Link Buffet: Branding, Brandy, and Celebrants

Unexpectedly, this cocktail recipe collection compiled by a Prohibition-era doctor may provide you with your signature winter cocktail this season:

[Ice kummel] was made by taking a hot, supersaturated sugar solution and letting it slowly cool in a bottle. Delicate sugar crystals crawl up the sides of the glass. Then you pour liquor in the bottle. “The whole thing looks rimmed with frost. It’s a really beautiful presentation that has almost entirely died away,” Rowley told NPR’s Ari Shapiro, host of All Things Considered.

Bon Appetit asks why “desperation pies” are making a comeback. Desperation or make-do pie is usually a pie made of household staples instead of seasonal fruits, such as the vinegar pie recipe that was making the rounds on my social media feeds a few months ago. I didn’t save that link because I clicked through and saw that vinegar pie was pretty much chess pie, a Southern specialty I ate as a kid and recently started making for holidays as an adult. (“What’s in it?” ask dubious guests. “Butter,” I state with glee.)  Such pies emerged from the culinary landscape of rural America where dairy was plentiful but fresh fruit sometimes scarce, but now they are showing up on high-end restaurant menus as exotic attractions.

At Quartz, a delightfully snippy takedown of Brooklyn-based Mast Brothers chocolate. Cattiness aside, though, this piece dramatizes some of implications of our present cultural emphasis on products made with craft and passion. Phrases like “artisanal” and “bean to bar” raise a product’s value for consumers, but the actual practices raise the cost of production too. The criticism of Mast Brothers is that they may be cashing in on the artisanal branding while selling a product that’s less than premium quality:

In the chocolate community, the suspicions of remelting began early. The Mast Brothers’ original bars had a taste and texture that was too much like the palate-friendly kind available at the drug store to be truly “bean to bar,” Scott explains in his first post. Bean-to-bar chocolate has a distinctive taste that, like wine, ties it to its origin, and craft chocolate makers use minimal processing to retain that taste.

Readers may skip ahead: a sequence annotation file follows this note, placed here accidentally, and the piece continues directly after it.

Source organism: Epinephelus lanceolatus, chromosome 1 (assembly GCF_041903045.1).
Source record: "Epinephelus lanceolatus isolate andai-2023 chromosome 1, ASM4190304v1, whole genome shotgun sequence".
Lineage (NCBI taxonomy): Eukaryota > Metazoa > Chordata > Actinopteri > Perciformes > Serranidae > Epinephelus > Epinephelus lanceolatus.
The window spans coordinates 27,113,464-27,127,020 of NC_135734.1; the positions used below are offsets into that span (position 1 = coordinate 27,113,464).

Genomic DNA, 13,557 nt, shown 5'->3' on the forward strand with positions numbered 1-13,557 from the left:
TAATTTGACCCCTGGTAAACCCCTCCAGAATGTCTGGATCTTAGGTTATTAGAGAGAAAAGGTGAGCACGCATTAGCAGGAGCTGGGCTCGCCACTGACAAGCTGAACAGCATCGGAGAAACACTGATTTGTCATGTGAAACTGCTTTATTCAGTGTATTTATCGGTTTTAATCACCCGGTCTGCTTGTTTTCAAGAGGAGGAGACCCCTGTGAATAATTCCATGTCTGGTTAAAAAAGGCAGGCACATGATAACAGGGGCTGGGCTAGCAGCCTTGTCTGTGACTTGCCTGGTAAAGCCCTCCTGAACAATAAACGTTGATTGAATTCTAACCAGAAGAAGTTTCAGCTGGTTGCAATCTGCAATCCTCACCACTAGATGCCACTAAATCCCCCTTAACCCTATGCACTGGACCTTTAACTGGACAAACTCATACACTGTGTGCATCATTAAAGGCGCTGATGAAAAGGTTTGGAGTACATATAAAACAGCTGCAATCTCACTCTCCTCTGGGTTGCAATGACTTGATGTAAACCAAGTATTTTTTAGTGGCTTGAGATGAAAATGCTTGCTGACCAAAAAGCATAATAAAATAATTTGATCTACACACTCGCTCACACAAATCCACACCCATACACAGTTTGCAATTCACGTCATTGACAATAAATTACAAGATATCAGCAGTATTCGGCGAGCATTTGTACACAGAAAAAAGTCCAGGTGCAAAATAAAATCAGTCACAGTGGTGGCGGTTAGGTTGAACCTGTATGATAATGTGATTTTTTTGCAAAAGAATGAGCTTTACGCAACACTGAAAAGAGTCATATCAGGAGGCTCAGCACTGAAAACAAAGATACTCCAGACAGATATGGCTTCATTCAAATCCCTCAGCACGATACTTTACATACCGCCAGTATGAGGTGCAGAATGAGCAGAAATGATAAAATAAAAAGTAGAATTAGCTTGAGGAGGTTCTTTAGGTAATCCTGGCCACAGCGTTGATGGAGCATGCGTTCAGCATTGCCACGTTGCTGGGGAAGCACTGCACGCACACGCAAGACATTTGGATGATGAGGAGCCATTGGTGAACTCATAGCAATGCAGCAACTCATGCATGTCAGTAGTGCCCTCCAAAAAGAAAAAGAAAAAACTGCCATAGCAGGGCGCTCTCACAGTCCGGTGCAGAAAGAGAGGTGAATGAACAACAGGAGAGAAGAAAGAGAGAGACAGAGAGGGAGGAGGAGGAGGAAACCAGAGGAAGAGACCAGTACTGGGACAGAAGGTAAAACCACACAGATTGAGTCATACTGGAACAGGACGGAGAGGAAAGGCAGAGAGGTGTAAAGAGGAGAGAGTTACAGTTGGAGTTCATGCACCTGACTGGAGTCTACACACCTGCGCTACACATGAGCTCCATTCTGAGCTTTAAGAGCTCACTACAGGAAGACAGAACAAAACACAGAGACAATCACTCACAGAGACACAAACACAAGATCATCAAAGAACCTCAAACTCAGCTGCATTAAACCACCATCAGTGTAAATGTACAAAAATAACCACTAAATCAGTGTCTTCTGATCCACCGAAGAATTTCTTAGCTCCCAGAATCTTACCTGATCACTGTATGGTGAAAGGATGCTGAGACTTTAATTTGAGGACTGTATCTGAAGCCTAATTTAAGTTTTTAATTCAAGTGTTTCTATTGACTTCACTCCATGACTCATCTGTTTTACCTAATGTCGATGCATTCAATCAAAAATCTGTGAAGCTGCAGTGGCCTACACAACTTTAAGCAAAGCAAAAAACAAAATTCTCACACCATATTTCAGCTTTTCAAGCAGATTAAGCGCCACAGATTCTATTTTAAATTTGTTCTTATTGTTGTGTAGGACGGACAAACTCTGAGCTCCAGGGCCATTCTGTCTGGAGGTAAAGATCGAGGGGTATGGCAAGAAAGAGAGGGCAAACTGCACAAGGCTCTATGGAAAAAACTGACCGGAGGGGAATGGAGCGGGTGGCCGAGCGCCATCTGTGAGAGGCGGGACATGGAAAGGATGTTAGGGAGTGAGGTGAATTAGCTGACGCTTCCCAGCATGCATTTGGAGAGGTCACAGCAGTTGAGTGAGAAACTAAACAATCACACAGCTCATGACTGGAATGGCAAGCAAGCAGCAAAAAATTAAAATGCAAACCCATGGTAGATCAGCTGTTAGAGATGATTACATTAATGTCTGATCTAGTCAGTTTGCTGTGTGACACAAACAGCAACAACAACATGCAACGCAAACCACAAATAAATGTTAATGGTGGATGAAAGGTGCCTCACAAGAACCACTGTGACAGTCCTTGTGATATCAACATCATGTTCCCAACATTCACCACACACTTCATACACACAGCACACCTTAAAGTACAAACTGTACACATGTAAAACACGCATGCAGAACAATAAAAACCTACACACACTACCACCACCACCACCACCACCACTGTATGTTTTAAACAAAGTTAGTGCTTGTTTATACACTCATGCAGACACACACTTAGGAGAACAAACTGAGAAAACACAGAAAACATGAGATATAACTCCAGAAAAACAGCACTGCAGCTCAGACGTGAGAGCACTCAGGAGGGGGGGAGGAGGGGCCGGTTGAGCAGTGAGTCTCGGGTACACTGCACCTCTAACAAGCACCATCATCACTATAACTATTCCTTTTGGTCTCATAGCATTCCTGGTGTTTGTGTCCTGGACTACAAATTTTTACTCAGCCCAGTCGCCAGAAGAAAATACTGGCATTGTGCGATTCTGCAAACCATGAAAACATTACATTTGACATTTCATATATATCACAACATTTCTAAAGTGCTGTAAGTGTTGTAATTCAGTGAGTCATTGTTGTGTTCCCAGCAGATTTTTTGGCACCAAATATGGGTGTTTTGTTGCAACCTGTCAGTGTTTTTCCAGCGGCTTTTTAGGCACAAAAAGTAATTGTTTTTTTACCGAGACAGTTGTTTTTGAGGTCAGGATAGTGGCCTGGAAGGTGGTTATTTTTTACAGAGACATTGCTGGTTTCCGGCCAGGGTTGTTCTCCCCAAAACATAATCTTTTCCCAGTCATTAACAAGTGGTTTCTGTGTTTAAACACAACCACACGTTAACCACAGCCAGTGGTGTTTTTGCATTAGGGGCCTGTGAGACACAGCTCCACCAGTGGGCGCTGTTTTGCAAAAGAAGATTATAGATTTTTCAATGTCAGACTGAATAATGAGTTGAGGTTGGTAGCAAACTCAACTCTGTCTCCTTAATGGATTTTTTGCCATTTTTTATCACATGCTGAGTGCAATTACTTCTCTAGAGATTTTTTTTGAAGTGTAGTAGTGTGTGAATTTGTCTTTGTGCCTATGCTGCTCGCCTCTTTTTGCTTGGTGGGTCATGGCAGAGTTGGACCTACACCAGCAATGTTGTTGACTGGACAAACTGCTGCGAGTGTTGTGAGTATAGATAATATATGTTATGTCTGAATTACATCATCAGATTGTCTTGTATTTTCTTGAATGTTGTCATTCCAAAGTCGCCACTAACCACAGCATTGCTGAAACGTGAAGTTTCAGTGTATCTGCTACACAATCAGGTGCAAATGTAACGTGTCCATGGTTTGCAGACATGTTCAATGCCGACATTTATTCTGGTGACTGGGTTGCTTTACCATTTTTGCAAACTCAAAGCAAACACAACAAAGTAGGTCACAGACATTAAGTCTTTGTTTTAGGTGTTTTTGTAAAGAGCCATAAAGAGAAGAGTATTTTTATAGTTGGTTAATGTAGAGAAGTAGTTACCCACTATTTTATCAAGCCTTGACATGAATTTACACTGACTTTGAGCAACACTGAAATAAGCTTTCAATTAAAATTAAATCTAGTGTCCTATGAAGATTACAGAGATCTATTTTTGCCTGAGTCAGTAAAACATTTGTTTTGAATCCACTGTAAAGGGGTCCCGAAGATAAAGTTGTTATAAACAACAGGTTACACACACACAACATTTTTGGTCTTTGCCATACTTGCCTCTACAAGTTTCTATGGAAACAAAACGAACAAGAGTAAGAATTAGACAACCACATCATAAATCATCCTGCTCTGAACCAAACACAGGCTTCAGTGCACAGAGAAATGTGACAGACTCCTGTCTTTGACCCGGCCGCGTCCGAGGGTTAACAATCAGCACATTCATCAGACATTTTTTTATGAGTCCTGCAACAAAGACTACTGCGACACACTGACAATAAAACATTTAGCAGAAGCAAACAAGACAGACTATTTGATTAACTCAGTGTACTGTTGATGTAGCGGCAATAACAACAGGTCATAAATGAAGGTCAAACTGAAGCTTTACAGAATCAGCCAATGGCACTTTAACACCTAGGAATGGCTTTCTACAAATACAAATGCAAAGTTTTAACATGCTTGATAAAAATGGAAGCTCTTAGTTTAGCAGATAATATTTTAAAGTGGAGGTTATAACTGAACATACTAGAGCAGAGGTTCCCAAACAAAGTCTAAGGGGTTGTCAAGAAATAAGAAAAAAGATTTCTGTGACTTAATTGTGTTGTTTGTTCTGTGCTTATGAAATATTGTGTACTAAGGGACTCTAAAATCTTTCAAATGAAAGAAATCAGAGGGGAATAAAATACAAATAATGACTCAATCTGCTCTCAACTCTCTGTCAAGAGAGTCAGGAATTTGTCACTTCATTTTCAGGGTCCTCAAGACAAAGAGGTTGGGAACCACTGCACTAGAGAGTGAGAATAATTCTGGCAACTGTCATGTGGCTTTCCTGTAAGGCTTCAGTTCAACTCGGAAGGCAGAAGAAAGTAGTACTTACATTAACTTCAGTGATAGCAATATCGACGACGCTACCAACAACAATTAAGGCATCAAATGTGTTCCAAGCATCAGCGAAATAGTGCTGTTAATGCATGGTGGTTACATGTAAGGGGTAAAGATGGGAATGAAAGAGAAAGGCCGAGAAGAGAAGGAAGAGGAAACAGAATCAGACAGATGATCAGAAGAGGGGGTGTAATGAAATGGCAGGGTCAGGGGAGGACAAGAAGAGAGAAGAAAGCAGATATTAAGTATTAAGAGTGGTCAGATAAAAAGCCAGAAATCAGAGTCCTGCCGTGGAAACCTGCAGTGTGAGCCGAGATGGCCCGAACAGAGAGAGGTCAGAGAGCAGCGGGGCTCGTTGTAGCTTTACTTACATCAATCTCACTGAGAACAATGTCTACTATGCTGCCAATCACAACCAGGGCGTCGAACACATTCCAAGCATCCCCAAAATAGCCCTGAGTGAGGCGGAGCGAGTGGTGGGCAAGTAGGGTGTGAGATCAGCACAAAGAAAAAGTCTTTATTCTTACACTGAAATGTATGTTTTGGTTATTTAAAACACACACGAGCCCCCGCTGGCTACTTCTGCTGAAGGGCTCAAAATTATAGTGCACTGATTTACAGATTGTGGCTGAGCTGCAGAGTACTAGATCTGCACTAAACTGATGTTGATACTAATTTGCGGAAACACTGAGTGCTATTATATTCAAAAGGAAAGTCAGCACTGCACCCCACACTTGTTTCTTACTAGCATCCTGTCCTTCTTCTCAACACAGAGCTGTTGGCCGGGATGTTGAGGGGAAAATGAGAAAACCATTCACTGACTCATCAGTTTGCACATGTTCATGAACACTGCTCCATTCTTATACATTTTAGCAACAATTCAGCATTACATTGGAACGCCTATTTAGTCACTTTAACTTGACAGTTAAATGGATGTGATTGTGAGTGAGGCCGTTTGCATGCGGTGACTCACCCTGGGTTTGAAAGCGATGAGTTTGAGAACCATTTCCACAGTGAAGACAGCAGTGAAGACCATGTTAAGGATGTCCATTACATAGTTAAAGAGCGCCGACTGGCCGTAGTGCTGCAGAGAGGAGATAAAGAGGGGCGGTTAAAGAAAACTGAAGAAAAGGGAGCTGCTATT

Grist breaks down some of the different ways a food may be considered GMO, a slippery designation that makes it difficult to outlaw certain problematic practices without inhibiting productive ones.

TIL that you can use air-popped popcorn as a packing material. I wish I’d known this before I sent off my Christmas packages!


I’m surprised to learn that I’m supposedly too old for pre-gaming, but I enjoyed the nostalgic glow of this article anyway–particularly the allusion to “communal armoring.” My peer group, mostly women in their late twenties to mid thirties, will gather at someone’s house (often mine!) to inculcate ourselves for a night out with a few drinks and a lot of laughter. It’s not about getting dressed together and it’s only partly to sidestep expensive bar tabs; it’s just that at a certain point in your life, it gets difficult to plunge into mass of dancers–or onto an empty dance floor, if we start out early–without a protective veneer of pre-intoxication and camaraderie.

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